Polyfoam vs Memory vs Latex Foams

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There is an article here on Time To Sleep HQ specifically on memory foam compared to latex foam, which you can check out here. This article will bring polyfoam into the equation. Let the battle of the foams begin!

Polyfoam Foam

What is Polyfoam?

Polyfoam is found very commonly in our lives. We barely notice it, but it’s in our kitchen sponges, clothes, car seats, matts, couch cushions, and mattresses. It is used so commonly that unless the foam in your mattress is specified to be another kind of foam, you can probably safely assume it is polyfoam. 

The full name of polyfoam is polyurethane foam. It’s a combination of diisocyanates and polyols, both of which are from petroleum. They start foaming when mixed, and then the foamy mixture is cured to keep it solid. There are countless air bubbles in the foam, which makes the foam bouncy and soft. 

Certification and Quality

There are a couple of things to look out for to make sure the bed you’re buying uses good quality polyfoam. 

CertiPUR-US is one of the main health standard certifications for foam. It is a voluntary certification program which checks that the foam is low in Volatile Organic Compounds (VOCs). VOCs are let off by many materials, both organic and synthetic. They include a wide variety of chemicals and may have short and long term effects on people’s health. The lower the amount of VOCs, the better, and certifications like CertiPUR-US give peace of mind. CertiPUR-US also checks that there are no dangerous heavy metals including mercury and lead, and that it has not had formaldehyde and certain other chemicals used in its creation.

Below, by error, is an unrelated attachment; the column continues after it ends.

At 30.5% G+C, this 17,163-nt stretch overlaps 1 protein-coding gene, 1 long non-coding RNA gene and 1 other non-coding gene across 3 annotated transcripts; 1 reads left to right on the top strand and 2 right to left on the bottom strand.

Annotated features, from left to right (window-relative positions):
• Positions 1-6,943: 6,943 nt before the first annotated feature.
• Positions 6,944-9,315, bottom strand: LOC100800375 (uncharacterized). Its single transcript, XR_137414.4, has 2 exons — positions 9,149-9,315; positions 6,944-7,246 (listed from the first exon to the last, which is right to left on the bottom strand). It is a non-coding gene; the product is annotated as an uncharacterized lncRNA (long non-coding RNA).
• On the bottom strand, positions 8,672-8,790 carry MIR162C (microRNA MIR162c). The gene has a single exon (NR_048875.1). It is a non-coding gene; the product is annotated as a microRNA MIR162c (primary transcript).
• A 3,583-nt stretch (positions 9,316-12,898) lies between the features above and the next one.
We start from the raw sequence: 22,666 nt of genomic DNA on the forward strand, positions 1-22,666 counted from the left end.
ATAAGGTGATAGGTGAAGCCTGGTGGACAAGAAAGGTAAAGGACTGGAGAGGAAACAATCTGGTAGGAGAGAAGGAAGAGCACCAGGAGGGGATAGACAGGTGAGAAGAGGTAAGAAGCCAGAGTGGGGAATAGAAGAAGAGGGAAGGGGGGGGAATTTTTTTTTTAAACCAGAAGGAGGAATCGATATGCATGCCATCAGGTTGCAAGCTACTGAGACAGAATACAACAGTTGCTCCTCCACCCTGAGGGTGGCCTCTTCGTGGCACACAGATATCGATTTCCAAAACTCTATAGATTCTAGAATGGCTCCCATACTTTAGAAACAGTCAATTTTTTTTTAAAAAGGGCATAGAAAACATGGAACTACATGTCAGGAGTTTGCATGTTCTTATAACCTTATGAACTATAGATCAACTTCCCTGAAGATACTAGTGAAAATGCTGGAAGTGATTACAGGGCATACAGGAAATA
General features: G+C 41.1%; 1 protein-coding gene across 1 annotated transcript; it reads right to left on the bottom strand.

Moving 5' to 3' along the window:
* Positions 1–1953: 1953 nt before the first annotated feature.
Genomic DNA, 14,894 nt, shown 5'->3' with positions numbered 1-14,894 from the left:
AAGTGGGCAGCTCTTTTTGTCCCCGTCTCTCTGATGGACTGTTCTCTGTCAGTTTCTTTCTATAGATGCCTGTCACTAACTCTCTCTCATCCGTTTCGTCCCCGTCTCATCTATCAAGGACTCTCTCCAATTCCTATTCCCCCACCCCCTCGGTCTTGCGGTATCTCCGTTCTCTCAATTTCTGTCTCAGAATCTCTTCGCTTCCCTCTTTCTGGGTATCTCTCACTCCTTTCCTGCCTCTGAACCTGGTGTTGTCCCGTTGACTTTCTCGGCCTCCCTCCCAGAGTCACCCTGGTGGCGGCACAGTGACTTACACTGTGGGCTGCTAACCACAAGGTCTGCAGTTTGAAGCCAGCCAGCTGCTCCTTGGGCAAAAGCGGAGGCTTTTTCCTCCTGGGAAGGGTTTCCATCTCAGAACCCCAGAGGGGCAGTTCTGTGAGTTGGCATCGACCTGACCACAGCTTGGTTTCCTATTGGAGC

Some manufacturers will claim that they are using high density polyfoam, and that therefore the product is better for it. It’s really not that straight forward. There is no strict correlation between high density and high quality, and neither is there any correlation between density and firmness. You can have a medium high density foam which is very low quality and very soft. 

So what do you look for? While there’s no strict correlation between density and quality, you still don’t want to go for a foam that is too low in density. Density is measured in kilos per cubic metre. A density of around 30kg/m3 to 50kg/m3 is classified as medium, while 50kg/m3 and higher would be high density. Don’t go for a bed with lower than medium density as that won’t last. That said, it can be frustrating finding these specifications, as quite a few manufacturers don’t provide these numbers up front. 

The quality of polyfoam depends on factors which unfortunately, aren’t that obvious to the eye. See if you can find “high density” polyfoam or even “high resilience” polyfoam for a more durable product. 

How polyfoam mattresses are usually constructed

Many beds will use polyfoam in some part of its construction. Innerspring beds and hybrid beds will often use polyfoam in the comfort layers. If the foam here is a lower grade, the longevity of the bed will be compromised. Check for whether the foam is high density or high resilience – if it’s not explicitly said then it’s probably lower grade polyfoam.